Unconventional Lives in New Zealand: Stories of Freedom, Purpose, and Breaking the Mold

  I have lived in New Zealand for ten years and have met some strange people. Every time I think of their stories, I feel from the bottom of my heart: How can people live like this!
  A friend is less than thirty years old, a sassy girl, and loves to do things. A few years ago, she worked as a teacher in school, but then she found it boring and started a small business repairing cars. Later, she felt that there was no challenge in making money, so she handed over the business to her apprentice and became a prison guard herself. Unexpectedly, she got tired of being a prison guard and became an ordinary police officer again. When asked what her current ambition was, she said, “I won’t give up until I become a special police officer.”
  My tenant is a boy in his early twenties. He has been working since he graduated from high school. He is diligent and down-to-earth. He once had a girlfriend who “will definitely be fired if he does not work for more than a month.” After the breakup, everyone was happy, but they were worried that his new girlfriend was a single mother. However, they live a very happy life. They have been together for more than a year and got engaged not long ago.
  My neighbors are a retired couple who are full of money-making ideas. For two consecutive summers, every weekend and holiday, they rented out the house as a B&B, then drove an RV to play outside, or stayed at the woman’s mother’s house. They said that in this way, they did not worry about their pension being unable to support themselves, and they also took the opportunity to visit every town in the North and South Islands of New Zealand.
  There is also a friend whose business went bankrupt and he stopped working in anger. His livelihood tools are a fishing rod and a pair of eyes. The fishing rod is used for food, and the eyes are used for making money. His biggest hobby is picking up unwanted furniture and electrical appliances on the street, taking them home, repairing them, renovating them, and then selling them. Two years later, he managed to make himself happy and healthy.
  Seven or eight years ago, I was camping at the beach and met an old man who converted a small truck into an RV to travel around. He said that he had been living like this for many years. One day it rained and he lent me an umbrella. We chatted for a while. He said that in life, you don’t need to work or get married, you just need to be free. Over the years, I occasionally ran into his truck on the road. From a distance, I could see that he was still alone and as carefree as ever.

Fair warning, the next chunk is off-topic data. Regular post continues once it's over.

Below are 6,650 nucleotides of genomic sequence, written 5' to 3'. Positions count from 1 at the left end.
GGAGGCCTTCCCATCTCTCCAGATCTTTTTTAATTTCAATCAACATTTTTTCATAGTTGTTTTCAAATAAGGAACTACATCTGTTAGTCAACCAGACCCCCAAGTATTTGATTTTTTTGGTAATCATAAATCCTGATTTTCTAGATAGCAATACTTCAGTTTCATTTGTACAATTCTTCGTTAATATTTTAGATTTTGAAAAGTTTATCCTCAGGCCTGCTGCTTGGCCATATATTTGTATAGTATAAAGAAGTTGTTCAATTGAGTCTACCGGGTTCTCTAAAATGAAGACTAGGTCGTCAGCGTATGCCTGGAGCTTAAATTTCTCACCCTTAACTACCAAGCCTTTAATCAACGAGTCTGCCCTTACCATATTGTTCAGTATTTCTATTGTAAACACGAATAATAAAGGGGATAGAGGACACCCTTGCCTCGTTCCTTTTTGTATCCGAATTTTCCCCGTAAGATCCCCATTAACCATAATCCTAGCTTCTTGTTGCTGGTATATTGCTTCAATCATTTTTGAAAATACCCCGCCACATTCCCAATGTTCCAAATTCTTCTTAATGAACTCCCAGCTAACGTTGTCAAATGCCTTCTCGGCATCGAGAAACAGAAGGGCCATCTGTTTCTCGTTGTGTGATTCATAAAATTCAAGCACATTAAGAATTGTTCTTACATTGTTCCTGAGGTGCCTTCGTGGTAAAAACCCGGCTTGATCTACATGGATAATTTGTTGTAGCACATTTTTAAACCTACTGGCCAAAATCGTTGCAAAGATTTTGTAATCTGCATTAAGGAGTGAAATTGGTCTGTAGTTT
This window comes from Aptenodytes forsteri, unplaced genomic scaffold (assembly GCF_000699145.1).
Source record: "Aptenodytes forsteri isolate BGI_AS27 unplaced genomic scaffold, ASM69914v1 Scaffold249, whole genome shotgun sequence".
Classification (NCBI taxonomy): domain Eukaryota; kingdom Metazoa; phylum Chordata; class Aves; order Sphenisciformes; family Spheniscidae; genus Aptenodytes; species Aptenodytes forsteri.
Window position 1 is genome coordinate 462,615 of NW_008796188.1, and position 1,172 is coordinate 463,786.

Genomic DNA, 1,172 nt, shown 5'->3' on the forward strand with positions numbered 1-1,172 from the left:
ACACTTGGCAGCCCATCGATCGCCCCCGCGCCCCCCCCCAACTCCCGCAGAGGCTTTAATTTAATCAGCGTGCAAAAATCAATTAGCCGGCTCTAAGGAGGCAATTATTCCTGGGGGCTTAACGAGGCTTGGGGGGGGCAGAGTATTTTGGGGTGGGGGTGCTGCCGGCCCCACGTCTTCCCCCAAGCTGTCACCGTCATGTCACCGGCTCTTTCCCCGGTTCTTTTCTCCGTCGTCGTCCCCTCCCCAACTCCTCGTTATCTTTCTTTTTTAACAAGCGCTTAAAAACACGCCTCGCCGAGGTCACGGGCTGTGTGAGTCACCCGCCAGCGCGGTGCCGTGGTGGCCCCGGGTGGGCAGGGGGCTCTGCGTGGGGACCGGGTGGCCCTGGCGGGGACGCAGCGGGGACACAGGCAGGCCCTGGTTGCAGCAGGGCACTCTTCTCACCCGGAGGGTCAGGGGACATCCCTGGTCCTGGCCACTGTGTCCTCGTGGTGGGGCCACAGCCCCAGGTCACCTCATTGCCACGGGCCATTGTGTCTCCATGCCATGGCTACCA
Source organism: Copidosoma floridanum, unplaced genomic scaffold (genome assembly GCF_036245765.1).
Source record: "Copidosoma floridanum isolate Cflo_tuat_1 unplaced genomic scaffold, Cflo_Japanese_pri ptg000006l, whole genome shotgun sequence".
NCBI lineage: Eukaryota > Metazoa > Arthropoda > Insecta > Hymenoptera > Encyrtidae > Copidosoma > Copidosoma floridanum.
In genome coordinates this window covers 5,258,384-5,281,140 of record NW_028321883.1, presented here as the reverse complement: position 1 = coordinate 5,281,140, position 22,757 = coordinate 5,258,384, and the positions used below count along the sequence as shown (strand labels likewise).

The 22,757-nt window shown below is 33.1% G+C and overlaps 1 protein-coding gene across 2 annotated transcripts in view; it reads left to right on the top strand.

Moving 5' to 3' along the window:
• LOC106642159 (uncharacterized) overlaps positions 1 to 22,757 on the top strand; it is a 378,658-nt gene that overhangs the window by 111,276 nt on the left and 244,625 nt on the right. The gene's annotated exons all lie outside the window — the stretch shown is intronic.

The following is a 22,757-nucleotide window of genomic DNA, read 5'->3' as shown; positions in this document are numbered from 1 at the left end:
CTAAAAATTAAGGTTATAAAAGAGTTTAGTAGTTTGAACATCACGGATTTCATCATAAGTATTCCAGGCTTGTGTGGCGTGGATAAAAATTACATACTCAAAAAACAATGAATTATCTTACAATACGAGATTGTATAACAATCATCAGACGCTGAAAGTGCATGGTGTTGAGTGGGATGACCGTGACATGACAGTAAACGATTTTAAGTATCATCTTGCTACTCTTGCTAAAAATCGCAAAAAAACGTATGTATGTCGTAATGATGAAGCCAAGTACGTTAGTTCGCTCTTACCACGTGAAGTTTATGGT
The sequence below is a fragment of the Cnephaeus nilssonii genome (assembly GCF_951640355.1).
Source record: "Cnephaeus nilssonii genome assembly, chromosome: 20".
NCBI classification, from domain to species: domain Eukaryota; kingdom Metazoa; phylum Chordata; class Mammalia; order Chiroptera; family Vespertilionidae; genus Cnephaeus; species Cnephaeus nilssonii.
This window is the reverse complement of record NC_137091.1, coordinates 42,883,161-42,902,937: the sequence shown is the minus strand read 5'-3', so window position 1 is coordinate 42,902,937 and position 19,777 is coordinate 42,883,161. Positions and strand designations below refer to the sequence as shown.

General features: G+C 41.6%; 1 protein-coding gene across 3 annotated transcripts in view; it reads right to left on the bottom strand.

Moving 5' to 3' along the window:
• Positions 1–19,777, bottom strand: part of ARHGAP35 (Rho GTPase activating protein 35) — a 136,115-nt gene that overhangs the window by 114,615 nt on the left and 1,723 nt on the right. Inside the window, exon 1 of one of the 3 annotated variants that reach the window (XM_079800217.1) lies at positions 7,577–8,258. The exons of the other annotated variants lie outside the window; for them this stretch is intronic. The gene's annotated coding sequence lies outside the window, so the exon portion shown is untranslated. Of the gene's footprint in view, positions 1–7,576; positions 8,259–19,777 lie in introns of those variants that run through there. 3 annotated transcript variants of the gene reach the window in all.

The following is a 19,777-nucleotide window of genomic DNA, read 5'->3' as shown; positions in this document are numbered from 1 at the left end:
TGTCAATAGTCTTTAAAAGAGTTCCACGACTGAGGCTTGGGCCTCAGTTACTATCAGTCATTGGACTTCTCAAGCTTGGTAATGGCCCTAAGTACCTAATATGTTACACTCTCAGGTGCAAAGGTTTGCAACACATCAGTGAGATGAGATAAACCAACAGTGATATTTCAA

An American friend fled to the Southern Hemisphere to escape his control-freak girlfriend. I first worked in an orthopedic clinic, where I met a shady boss. I was once penniless, picking up sandwiches and pizza from trash cans to eat. Later, I finally had some money, not enough to buy a house, so I bought a very dilapidated boat and lived at sea for two years. Later, he sold the boat, returned to land, started his own small business, and later moved to another city. We walked along the waterfront in the center of the city and could see the ship in the distance.
  In the past ten years, I have lived a tense life. In my imagination, a successful life can only look like one way. I hope that my life will be on track at all times. It is best not to make any mistakes. I must always move forward and not retreat at all. Such expectations are also accompanied by huge panic. If I don’t make progress for a period of time, I will apologize over and over again to my parents, partners, and friends who love me. Even if I work so hard in life, it can no longer bring me any happiness.
  My own life is very ordinary, but I am lucky enough to meet many interesting people. In addition to the above, there are many more: the friends I met in the packaging factory only worked part-time jobs, and when they saved enough money, they traveled abroad. They have visited more than 30 countries so far; the friends they met in the gym never used social software. I stopped surfing the Internet years ago and focused on cultivating a simple inner world. The student who studied Chinese with me is almost 80 years old and still edits a Chinese paragraph for me every month. He hangs a map of China on the wall of his house and reads it every day. Practice pronunciation of place names…
  Some of their lives are very inspiring, some have no pursuits, some are amazing and outrageous, but I feel warm and healing. This group of cute and ridiculous friends, with their way of life, stripped me of my own shackles: a successful life is never just one way. As long as you don’t hurt others, you can choose to live any kind of life, for a while, or for a lifetime, and you don’t need to say sorry to anyone.

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